Recognition and Early Constitutions, 1867-1897

Rollins v. Cherokees (1882)
The Cherokees hired Wallace Rollins to regain their land held in Thomas’s name, but William Johnson held a lien on the land. The result was that the Cherokees could have their lands for $30,000. Later Rollins handed the Cherokees a bill for $42,000. When the federal government only allowed $5,200, Rollins sued the Eastern Band in a state court which ruled the state lacked jurisdiction. Rollins appealed to the North Carolina Supreme Court which upheld the state court’s ruling, stating that the Cherokees are a tribe just like any other tribe and are under the jurisdiction of the United States and thus immune to suits in state courts.
-North Carolina Reports Vol. 87: Cases Argued and Adjudged in the Supreme Court of North Carolina During the October Term, 1882, (Bynum Printing Company: Raleigh, NC, 1956), 187-201.

Eastern Band of Cherokee Indians v. United States and Cherokee Nation (Cherokee Trust Funds Case) (1885)
The Eastern Band claimed they were entitled to a share of the land sales by the Cherokee Nation in the west. The Supreme Court said they were not since the Eastern Cherokees, in refusing to move, had separated from the Cherokee Nation and had no claim. In an obiter dictum (non-binding point) the Court also stated that the Eastern Band had never been recognized as a tribe; that their constitution and tribal government were only social and business arrangements among themselves and that the Cherokees were citizens of North Carolina and subject to its laws. This obiter dictum directly contradicts the Rollins case (1882).
-Cases Argued and Decided in the Supreme Court of the United States, October Terms 1884, 1885, In 114, 115, 116, 117 U.S. Lawyers Edition Complete with Head Lines, Head Notes, Statements of Cases, Points and Authorities, Counsel, Footnotes, and Parallel References, Ed. Stephen K. Williams L.L.D., (Lawyers Co-Operative Publishing Company: Rochester, NY, 1886), 880-887.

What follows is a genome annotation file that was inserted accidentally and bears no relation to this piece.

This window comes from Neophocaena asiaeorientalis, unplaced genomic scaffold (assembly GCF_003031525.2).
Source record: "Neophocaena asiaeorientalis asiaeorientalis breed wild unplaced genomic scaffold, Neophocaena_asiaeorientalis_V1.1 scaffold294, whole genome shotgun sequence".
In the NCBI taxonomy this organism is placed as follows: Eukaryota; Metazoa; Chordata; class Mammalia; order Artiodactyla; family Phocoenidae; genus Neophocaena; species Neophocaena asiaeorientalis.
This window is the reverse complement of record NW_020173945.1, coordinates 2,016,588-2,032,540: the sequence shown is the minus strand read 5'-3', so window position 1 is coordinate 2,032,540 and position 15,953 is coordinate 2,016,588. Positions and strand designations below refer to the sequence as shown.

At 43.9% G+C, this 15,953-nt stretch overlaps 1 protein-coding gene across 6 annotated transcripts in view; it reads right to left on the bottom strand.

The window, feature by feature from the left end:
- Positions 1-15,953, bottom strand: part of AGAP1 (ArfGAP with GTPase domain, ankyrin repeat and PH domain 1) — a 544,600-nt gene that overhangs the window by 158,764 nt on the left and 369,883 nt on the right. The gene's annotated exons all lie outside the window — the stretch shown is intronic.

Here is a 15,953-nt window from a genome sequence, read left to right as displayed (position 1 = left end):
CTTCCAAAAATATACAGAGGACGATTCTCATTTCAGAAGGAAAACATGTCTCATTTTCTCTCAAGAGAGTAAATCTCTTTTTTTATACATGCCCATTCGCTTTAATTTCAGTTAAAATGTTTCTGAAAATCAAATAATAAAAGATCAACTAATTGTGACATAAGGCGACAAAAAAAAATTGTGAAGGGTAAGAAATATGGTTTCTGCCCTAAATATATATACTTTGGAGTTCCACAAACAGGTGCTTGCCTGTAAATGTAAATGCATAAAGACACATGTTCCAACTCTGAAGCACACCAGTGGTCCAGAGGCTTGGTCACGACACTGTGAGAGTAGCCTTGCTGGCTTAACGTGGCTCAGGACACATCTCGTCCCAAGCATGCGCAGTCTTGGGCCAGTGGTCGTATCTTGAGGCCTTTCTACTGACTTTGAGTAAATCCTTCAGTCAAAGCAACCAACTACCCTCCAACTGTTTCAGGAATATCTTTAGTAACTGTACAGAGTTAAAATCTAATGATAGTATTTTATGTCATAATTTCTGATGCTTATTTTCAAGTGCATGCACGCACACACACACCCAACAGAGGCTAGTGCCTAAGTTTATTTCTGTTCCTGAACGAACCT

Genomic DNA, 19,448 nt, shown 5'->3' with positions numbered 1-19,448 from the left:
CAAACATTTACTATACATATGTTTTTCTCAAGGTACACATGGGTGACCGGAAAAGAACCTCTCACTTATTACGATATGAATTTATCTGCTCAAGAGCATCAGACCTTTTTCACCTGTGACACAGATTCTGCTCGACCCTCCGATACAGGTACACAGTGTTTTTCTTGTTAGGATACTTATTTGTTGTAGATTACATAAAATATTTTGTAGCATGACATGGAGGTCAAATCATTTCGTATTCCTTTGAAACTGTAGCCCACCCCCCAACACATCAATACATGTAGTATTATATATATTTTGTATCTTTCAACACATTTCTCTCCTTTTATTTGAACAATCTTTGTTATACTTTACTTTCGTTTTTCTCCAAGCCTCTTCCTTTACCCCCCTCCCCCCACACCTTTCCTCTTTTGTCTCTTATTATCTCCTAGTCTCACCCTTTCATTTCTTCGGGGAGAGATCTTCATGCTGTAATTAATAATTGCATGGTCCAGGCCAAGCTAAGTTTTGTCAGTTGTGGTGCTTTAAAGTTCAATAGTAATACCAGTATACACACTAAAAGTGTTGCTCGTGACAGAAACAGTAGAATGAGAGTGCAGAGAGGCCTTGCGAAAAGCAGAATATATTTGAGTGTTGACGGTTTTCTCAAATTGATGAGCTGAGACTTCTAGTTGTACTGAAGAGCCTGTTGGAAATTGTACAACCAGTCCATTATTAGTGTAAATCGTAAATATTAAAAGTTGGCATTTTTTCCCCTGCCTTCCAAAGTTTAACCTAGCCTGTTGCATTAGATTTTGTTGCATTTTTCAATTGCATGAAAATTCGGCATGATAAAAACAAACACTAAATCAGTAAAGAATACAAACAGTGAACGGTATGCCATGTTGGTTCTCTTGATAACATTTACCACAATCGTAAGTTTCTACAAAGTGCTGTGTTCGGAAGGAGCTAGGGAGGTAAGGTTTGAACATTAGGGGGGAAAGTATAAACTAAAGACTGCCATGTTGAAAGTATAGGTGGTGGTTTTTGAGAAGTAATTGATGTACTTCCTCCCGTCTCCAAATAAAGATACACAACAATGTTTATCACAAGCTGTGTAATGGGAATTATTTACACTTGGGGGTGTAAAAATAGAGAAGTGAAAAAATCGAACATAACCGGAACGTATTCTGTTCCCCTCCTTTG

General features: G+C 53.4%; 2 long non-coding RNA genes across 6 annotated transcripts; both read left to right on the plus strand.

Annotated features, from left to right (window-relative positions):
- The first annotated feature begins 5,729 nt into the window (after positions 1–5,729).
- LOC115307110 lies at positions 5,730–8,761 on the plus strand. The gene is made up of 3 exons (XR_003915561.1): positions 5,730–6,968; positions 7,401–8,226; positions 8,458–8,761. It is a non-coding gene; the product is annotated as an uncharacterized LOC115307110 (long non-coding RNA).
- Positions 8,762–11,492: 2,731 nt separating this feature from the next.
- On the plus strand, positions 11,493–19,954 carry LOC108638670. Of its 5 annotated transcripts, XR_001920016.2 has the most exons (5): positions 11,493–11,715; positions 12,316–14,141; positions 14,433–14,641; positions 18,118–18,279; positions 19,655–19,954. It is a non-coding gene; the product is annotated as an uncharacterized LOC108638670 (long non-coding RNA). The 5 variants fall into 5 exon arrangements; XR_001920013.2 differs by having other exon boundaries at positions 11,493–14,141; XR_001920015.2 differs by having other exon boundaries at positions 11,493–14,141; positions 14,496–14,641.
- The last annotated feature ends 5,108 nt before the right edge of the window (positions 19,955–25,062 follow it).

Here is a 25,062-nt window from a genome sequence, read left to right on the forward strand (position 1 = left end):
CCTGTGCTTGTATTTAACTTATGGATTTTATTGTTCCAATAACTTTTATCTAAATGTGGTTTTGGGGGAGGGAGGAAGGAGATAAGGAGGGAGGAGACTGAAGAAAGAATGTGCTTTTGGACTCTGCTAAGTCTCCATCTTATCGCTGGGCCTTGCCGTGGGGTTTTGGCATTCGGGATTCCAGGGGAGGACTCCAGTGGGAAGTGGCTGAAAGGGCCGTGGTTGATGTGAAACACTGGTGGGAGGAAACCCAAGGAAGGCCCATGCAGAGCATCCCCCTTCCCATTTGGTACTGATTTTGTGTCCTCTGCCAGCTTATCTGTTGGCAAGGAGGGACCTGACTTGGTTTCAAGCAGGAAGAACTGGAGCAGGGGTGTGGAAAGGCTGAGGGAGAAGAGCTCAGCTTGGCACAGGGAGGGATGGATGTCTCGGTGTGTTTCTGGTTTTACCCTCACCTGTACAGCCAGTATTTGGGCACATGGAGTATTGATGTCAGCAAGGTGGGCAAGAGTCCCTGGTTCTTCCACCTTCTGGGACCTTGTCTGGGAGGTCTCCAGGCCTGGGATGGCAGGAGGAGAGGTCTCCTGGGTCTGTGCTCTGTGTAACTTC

Lloyd Welch Constitution
This is the first real constitution of the Eastern Band of Cherokee Indians. It follows in many respects the 1827 constitution (modeled after the American Constitution) in that it excludes women from voting and holding office. Unlike the earlier constitution, this one divides the power into two departments, the executive and legislative.
- Cherokee Progress and Challenge, (Eastern Band of Cherokee Indians: Cherokee, NC, 1972).

Corporate Charter
In 1889, to help define their status and defend their property, the Eastern Cherokees incorporated. As a corporate body the Eastern Band could sue or be sued in property matters. A later amendment established a political and economic structure by which the Cherokees could function with or without federal assistance.
- Cherokee Progress and Challenge, (Eastern Band of Cherokee Indians: Cherokee, NC, 1972).


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